Within the past few years, KRS One has received countless “Lifetime Achievement” Awards – honoring his impact on hip hop culture, as well as his philanthropic efforts revolving around the Stop the Violence Movement.  On October 6, 2009, his first book, The Gospel of Hip Hop: The First Instrument, was published under the powerHouse imprint.

In the midst of a promotional tour for the Gospel of Hip Hop, KRS One managed to squeeze some time out of his busy schedule and settle down for an interview with Clayton Perry — reflecting on the philosophical teachings of Edgar Cayce, the prophetic wisdom drawn from Louis Farrakhan, and the burden of responsibility hip hop’s emcees must bear.


Keli Goff

Date of Interview: 04/10/2008

© 2008 Clayton Perry

In days gone by, politics was a game that only men were allowed to play.  But today, women have gained access to the political arena in every dimension.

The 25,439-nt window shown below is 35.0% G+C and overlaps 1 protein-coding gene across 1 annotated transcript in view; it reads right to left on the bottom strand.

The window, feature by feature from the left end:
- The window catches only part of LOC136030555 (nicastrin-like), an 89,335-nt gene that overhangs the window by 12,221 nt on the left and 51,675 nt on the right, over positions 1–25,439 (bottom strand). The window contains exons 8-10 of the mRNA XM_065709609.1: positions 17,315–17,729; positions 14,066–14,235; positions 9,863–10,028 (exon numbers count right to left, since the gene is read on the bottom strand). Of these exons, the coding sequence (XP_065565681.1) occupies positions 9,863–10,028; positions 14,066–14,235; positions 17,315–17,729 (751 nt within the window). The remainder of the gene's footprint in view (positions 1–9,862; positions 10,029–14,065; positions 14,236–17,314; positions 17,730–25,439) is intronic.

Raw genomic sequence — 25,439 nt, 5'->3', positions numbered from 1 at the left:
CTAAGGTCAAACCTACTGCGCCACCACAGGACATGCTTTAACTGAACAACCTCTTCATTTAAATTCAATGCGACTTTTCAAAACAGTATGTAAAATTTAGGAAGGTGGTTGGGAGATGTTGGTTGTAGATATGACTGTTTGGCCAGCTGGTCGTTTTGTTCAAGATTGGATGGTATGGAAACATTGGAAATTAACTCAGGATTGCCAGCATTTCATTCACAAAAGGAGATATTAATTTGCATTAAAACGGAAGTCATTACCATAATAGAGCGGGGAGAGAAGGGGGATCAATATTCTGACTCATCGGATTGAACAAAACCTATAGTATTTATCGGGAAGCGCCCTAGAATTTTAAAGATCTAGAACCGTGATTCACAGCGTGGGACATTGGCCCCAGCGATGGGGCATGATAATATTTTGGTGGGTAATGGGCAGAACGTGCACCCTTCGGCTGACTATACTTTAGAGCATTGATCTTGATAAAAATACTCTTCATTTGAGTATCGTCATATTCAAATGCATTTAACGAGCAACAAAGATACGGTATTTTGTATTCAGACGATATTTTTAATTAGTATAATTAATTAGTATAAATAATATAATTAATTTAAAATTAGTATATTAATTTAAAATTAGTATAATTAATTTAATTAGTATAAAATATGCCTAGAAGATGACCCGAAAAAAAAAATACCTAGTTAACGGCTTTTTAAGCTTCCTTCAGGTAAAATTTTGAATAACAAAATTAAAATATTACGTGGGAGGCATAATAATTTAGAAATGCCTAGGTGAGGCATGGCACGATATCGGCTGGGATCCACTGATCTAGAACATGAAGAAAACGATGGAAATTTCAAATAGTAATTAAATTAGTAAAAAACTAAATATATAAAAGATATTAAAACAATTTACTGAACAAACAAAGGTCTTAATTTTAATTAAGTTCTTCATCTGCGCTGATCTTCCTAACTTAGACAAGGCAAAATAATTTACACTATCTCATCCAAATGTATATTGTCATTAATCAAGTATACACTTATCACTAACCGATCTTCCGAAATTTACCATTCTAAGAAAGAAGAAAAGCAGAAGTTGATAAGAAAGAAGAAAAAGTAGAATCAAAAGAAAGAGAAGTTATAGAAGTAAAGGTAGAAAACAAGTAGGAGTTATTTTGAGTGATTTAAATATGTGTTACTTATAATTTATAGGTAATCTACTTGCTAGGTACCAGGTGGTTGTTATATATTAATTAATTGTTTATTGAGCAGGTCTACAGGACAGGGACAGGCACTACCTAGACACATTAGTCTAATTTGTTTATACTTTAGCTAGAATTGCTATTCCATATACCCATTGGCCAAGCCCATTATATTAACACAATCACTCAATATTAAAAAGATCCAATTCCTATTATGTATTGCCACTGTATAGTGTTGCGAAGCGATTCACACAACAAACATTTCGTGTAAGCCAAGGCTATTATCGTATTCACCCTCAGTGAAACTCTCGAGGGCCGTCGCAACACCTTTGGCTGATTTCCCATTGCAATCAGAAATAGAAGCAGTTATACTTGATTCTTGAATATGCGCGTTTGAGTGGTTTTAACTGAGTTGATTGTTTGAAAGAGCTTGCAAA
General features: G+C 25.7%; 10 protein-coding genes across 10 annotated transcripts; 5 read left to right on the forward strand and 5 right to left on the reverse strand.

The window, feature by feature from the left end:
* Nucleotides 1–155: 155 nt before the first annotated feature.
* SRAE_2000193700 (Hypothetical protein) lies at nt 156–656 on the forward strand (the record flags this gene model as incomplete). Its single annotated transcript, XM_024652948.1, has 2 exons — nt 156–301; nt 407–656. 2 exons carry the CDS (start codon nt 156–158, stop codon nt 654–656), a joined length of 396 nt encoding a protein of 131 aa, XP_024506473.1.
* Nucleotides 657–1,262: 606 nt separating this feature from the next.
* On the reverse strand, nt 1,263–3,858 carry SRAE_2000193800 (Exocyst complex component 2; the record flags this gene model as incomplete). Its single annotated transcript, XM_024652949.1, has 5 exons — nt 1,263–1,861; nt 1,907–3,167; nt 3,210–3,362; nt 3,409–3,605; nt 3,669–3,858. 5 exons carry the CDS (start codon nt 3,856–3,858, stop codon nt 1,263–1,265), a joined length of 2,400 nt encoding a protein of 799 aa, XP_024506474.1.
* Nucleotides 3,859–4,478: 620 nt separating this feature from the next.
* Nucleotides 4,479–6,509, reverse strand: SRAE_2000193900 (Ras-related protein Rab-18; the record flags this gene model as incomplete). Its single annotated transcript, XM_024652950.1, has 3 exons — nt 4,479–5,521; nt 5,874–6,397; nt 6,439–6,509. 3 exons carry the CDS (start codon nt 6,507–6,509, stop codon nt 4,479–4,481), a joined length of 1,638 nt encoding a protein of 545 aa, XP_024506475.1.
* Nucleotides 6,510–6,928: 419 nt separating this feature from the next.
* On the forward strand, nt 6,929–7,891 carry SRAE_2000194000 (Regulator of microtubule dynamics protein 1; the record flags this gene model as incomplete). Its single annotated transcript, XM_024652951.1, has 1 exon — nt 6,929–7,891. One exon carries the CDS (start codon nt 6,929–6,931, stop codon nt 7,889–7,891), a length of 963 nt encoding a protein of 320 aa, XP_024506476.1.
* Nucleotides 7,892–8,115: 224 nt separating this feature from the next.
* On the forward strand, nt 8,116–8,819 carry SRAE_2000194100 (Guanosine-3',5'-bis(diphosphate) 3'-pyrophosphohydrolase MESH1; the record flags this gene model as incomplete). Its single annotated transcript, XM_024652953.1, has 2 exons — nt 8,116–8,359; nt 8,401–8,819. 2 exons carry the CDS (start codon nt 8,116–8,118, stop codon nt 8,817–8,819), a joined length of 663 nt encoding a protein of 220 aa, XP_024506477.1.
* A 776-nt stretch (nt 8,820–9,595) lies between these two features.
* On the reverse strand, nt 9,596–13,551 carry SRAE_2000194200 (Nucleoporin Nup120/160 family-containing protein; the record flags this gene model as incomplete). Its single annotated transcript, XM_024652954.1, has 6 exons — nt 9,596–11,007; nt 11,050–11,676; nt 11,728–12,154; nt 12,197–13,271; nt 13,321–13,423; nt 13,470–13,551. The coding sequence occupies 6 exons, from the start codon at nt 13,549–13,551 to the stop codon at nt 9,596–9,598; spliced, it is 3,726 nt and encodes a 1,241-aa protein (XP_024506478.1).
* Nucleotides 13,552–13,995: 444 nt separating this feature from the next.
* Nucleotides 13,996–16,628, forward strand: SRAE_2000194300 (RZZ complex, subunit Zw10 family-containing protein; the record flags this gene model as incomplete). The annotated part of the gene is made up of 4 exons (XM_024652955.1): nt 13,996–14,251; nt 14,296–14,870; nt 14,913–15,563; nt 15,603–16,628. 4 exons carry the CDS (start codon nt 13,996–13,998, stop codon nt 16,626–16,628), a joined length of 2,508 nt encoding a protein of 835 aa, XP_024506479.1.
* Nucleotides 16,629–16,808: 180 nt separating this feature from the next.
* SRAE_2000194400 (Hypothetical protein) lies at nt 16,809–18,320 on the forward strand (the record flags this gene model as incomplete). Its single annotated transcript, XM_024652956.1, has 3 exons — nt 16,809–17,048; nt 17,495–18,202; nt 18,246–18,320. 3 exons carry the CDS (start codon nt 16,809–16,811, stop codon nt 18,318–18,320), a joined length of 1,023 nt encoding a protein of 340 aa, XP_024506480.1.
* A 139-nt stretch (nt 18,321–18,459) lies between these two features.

One of these women is Keli Goff, who has emerged as one of Washington’s key political commentators and serves as a regular contributor to CNN, FOX News Channel and Bloomberg Radio.  Although her public arrival is several years in the making, it is quite fitting that Goff—a young, Ivy-educated, African-American female—is weathering (and dissecting) a political climate steeped with the rhetoric of change.

On February 25, 2008, Keli Goff published her first book, Party Crashing: How the Hip-Hop Generation Declared Political Independence, under the Basic Civitas imprint.  And in less than 300 pages, Goff manages to introduce America to a new generation of black voters that challenges antiquated notions of racial politics.

Upon review of Party Crashing, Keli Goff managed to squeeze some time out of her busy schedule and settle down for an interview with Clayton Perry — reflecting on race, politics and the ever-evolving news media.